Multiwire Branch Circuit - 15A & #10 wire

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Old 03-03-13, 07:08 PM
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Multiwire Branch Circuit - 15A & #10 wire

Hello, I need some advice on guidance on MWBC.

From the main panel, I have a #10/3 cable wired to my basement, not connected to the main panel though. Now, in the basement, there are two separate branch (not connected to the #10/3 as of now); First branch: lights (#14 wire) and outlets (#12 wire). Second branch: Microwave and couple of outlets (all #12 wire).

Now, I need some guidance to safely connect
1. #10/3 to the main panel
2. connect #10/3 to the 2 separate circuits

Some precautions that I'm aware (& taking seriously) of
1. The 2 hot wires in #10/3 need to be connected to separate legs of the mainpanel - since the shared neutral has to cancel the excess voltage, etc.
2. Planning on using 15A breakers for both the hots as the first of the two branches in the basement has a #14 wire.

Question: 1) Can I use 2 different breakers (15A & 20A respectively) for each of the hot on the #10/3?
2) Any problem with using #10 wire? I would've preferred a #12, but this wiring is already done behind studs and drywalled and would hate to redo it.
3) In the junction box where the #10/3 & the 2 circuits are spliced, all the neutral are spliced together (all 3 - #10/3 neutral, branch 1 neutral & branch 2 neutral); same for the ground too.

Am I missing anything or Am I doing anything wrong? Any help is appreciated.
Thank you, Joel
 
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Old 03-03-13, 08:03 PM
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Given the wiring you have I would suggest a 30 amp subpanel in the basement. That is about the simplest way to use what you have in a code legal way that would not be misunderstood by some future repair person. Any time you mix wire sizes in a circuit there is a danger someone looking at one part of the circuit and not realize the breaker can't be increased. Doing what you suggest would be confusion to the Nth degree even if not exactly non code compliant.
 
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Old 03-03-13, 08:07 PM
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Welcome to the forums!

1) Sort of. A breaker of multiwire branch circuit must disconnect all hots at the same time. So you need to use either a two pole breaker (15/15 or 15/20 if you can find one), or two single pole breakers with an approved handle tie.

2) Code wise, no. The #10 will be a bit tough to work with, but as long as your boxes and wire nuts are large enough for all the wires, your ok.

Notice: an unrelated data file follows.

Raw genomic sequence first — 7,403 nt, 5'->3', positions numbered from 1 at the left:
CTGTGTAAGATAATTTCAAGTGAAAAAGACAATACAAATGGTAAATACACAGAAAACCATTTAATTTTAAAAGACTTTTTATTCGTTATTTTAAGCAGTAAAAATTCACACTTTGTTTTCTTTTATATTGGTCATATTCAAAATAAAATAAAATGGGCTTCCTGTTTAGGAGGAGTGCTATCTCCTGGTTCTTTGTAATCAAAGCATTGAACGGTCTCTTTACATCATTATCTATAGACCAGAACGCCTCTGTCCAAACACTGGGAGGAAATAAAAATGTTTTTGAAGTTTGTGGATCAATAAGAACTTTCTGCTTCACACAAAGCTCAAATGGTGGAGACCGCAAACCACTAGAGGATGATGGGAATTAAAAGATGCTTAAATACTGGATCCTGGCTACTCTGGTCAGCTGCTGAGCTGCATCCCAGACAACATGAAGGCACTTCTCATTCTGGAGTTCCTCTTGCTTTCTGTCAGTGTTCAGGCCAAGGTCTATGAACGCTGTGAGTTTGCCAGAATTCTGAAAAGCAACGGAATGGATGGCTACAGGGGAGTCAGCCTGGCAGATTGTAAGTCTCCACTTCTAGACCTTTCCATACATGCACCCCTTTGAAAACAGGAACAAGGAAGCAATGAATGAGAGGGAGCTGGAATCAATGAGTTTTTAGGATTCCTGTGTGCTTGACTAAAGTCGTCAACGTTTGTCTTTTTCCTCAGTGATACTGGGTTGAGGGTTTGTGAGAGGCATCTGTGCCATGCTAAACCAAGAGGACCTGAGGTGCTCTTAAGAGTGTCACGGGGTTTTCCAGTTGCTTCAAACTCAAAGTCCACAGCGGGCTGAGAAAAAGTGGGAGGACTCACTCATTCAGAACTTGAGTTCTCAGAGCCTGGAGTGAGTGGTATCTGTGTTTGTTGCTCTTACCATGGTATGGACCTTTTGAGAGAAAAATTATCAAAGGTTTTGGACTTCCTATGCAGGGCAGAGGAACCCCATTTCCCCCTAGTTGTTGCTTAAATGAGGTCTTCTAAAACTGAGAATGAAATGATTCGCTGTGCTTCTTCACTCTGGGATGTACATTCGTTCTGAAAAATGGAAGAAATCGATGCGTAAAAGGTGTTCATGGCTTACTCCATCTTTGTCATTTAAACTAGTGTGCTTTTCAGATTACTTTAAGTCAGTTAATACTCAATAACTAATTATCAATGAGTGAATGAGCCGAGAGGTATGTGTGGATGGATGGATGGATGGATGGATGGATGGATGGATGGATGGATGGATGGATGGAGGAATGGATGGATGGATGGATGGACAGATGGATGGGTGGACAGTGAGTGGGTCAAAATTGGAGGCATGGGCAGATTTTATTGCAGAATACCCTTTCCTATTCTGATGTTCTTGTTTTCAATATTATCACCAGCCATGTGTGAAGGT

3) Correct.
 
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Old 03-03-13, 09:57 PM
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agree on the 30A subpanel

I do agree that a subpanel in the basement is a good idea.

I have a "never-used" Siemens sub-panel Catalog # E0408ML1125F (image attached - http://www.homedepot.com/catalog/pdf...a0f44624d4.pdf). It is rated 125A

Now, I have a few more questions.

1. The main panel is a Crouse-Hinds, can I use this subpanel (Siemens)?
2. Assuming that I can use this subpanel, from the main panel, should I be getting a 2 X 20A or 2 X 15A breaker for the #10/3?
3. I'm assuming that I'll have to get a 2-pole breaker for the main panel or a handle ties.
4. The neutral from the #10/3 should be wired to the nut on the right corner of the neutral/ground bus, right?
5. I read somewhere that in subpanels, the neutral and ground wires should not be wired to the same ground bus. However, in the Siemens subpanel, there is only one ground bus. So, is it okay to wire the neutral & ground to the same bus?
6. Assuming everything is good till now, I can put in a 1-pole Siemens QP type 15A (for branch 1) and 1-pole Siemens QP type 20A (for branch 2).

Your time and suggestions are well appreciated. Thank you, Joel
 
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Old 03-03-13, 10:53 PM
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1. The main panel is a Crouse-Hinds, can I use this subpanel (Siemens)?
Sure.
2. Assuming that I can use this subpanel, from the main panel, should I be getting a 2 X 20A or 2 X 15A breaker for the #10/3?
It's a 30A subpanel. Assuming you're using the #10AWG wire to feed it - and only the #10 AWG wire, I would use a 30A 240V breaker to protect the panel feed.
3. I'm assuming that I'll have to get a 2-pole breaker for the main panel or a handle ties.